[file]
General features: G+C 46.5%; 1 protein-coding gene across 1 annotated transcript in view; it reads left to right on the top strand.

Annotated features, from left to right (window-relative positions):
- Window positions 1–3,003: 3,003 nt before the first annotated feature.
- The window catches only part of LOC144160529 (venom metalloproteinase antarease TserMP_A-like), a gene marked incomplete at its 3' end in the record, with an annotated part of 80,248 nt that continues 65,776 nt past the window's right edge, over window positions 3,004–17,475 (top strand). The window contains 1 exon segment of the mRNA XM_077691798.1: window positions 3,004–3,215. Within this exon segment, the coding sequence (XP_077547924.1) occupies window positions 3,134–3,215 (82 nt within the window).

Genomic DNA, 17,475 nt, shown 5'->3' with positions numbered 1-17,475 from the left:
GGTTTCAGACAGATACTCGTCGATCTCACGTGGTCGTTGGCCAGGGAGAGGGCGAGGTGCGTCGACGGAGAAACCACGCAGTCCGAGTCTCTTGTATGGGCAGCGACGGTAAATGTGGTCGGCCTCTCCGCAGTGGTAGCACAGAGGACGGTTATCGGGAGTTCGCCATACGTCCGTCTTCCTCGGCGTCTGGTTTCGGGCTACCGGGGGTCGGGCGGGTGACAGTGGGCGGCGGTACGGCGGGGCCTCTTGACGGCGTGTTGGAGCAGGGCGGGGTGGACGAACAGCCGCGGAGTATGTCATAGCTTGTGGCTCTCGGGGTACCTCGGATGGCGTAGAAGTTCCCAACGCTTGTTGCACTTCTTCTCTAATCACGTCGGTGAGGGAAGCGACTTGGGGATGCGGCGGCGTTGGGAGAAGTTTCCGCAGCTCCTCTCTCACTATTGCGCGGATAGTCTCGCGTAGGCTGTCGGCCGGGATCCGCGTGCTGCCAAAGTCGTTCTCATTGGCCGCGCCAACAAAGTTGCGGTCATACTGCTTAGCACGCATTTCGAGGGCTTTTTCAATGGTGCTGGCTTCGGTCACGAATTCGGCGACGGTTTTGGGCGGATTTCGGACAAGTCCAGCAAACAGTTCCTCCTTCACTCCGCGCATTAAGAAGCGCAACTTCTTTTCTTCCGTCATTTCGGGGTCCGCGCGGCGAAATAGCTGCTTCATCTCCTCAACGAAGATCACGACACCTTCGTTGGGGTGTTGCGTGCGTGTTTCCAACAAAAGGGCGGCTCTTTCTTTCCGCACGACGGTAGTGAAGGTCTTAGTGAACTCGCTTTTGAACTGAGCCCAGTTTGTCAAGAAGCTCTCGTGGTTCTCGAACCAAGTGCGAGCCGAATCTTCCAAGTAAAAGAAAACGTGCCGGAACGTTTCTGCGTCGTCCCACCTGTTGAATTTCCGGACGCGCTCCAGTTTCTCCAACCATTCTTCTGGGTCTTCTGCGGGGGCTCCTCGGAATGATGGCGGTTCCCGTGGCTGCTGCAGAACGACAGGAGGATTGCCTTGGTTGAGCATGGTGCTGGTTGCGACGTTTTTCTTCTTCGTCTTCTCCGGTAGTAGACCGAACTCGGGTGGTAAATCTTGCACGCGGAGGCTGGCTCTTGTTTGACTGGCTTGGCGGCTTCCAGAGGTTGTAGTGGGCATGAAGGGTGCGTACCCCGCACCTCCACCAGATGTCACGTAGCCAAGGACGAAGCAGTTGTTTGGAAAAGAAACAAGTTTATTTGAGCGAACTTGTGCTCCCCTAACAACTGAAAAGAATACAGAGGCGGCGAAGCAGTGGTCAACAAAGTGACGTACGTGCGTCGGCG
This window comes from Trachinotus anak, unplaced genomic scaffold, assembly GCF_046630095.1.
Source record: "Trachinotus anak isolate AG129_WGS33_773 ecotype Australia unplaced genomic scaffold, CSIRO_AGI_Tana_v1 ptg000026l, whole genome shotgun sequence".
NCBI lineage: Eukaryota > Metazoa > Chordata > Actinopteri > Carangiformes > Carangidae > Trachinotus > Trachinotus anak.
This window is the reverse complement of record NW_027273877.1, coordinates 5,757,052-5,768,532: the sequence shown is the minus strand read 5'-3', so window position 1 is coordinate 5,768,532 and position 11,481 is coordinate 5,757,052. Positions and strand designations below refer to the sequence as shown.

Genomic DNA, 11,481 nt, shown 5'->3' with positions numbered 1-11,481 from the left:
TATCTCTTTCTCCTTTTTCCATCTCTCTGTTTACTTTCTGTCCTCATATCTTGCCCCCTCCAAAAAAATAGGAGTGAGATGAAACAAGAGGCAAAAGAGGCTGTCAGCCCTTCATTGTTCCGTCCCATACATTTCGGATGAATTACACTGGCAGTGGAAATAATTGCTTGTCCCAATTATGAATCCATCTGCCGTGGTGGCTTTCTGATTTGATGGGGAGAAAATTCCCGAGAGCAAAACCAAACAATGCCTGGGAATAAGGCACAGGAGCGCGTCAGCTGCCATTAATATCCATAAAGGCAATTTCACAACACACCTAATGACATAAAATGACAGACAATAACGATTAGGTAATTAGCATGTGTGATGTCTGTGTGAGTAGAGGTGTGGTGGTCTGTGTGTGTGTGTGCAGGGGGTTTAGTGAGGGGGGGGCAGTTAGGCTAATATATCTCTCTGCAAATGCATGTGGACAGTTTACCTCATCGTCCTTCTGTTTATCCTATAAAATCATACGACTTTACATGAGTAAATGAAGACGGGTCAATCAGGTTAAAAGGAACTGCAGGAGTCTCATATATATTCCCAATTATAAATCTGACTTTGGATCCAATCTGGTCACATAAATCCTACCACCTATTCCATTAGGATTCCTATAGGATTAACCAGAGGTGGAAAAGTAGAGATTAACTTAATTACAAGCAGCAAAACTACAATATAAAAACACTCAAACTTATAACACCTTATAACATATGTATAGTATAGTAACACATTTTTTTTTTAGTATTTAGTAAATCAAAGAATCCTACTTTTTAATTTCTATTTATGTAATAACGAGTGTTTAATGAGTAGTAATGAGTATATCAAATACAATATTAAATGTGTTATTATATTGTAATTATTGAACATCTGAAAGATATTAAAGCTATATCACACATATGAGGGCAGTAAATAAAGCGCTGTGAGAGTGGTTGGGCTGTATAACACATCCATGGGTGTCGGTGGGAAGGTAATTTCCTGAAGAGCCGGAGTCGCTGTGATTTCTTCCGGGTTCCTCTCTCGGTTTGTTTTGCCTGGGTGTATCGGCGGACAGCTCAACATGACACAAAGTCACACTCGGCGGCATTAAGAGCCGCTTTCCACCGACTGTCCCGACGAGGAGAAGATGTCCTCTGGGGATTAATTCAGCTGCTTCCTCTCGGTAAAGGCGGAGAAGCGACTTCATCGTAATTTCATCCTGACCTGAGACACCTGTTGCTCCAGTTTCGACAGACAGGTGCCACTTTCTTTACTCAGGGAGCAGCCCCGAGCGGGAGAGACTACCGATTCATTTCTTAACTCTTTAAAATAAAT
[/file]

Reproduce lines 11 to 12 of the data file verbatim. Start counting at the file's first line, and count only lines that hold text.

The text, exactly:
Genomic DNA, 11,481 nt, shown 5'->3' with positions numbered 1-11,481 from the left:
TATCTCTTTCTCCTTTTTCCATCTCTCTGTTTACTTTCTGTCCTCATATCTTGCCCCCTCCAAAAAAATAGGAGTGAGATGAAACAAGAGGCAAAAGAGGCTGTCAGCCCTTCATTGTTCCGTCCCATACATTTCGGATGAATTACACTGGCAGTGGAAATAATTGCTTGTCCCAATTATGAATCCATCTGCCGTGGTGGCTTTCTGATTTGATGGGGAGAAAATTCCCGAGAGCAAAACCAAACAATGCCTGGGAATAAGGCACAGGAGCGCGTCAGCTGCCATTAATATCCATAAAGGCAATTTCACAACACACCTAATGACATAAAATGACAGACAATAACGATTAGGTAATTAGCATGTGTGATGTCTGTGTGAGTAGAGGTGTGGTGGTCTGTGTGTGTGTGTGCAGGGGGTTTAGTGAGGGGGGGGCAGTTAGGCTAATATATCTCTCTGCAAATGCATGTGGACAGTTTACCTCATCGTCCTTCTGTTTATCCTATAAAATCATACGACTTTACATGAGTAAATGAAGACGGGTCAATCAGGTTAAAAGGAACTGCAGGAGTCTCATATATATTCCCAATTATAAATCTGACTTTGGATCCAATCTGGTCACATAAATCCTACCACCTATTCCATTAGGATTCCTATAGGATTAACCAGAGGTGGAAAAGTAGAGATTAACTTAATTACAAGCAGCAAAACTACAATATAAAAACACTCAAACTTATAACACCTTATAACATATGTATAGTATAGTAACACATTTTTTTTTTAGTATTTAGTAAATCAAAGAATCCTACTTTTTAATTTCTATTTATGTAATAACGAGTGTTTAATGAGTAGTAATGAGTATATCAAATACAATATTAAATGTGTTATTATATTGTAATTATTGAACATCTGAAAGATATTAAAGCTATATCACACATATGAGGGCAGTAAATAAAGCGCTGTGAGAGTGGTTGGGCTGTATAACACATCCATGGGTGTCGGTGGGAAGGTAATTTCCTGAAGAGCCGGAGTCGCTGTGATTTCTTCCGGGTTCCTCTCTCGGTTTGTTTTGCCTGGGTGTATCGGCGGACAGCTCAACATGACACAAAGTCACACTCGGCGGCATTAAGAGCCGCTTTCCACCGACTGTCCCGACGAGGAGAAGATGTCCTCTGGGGATTAATTCAGCTGCTTCCTCTCGGTAAAGGCGGAGAAGCGACTTCATCGTAATTTCATCCTGACCTGAGACACCTGTTGCTCCAGTTTCGACAGACAGGTGCCACTTTCTTTACTCAGGGAGCAGCCCCGAGCGGGAGAGACTACCGATTCATTTCTTAACTCTTTAAAATAAAT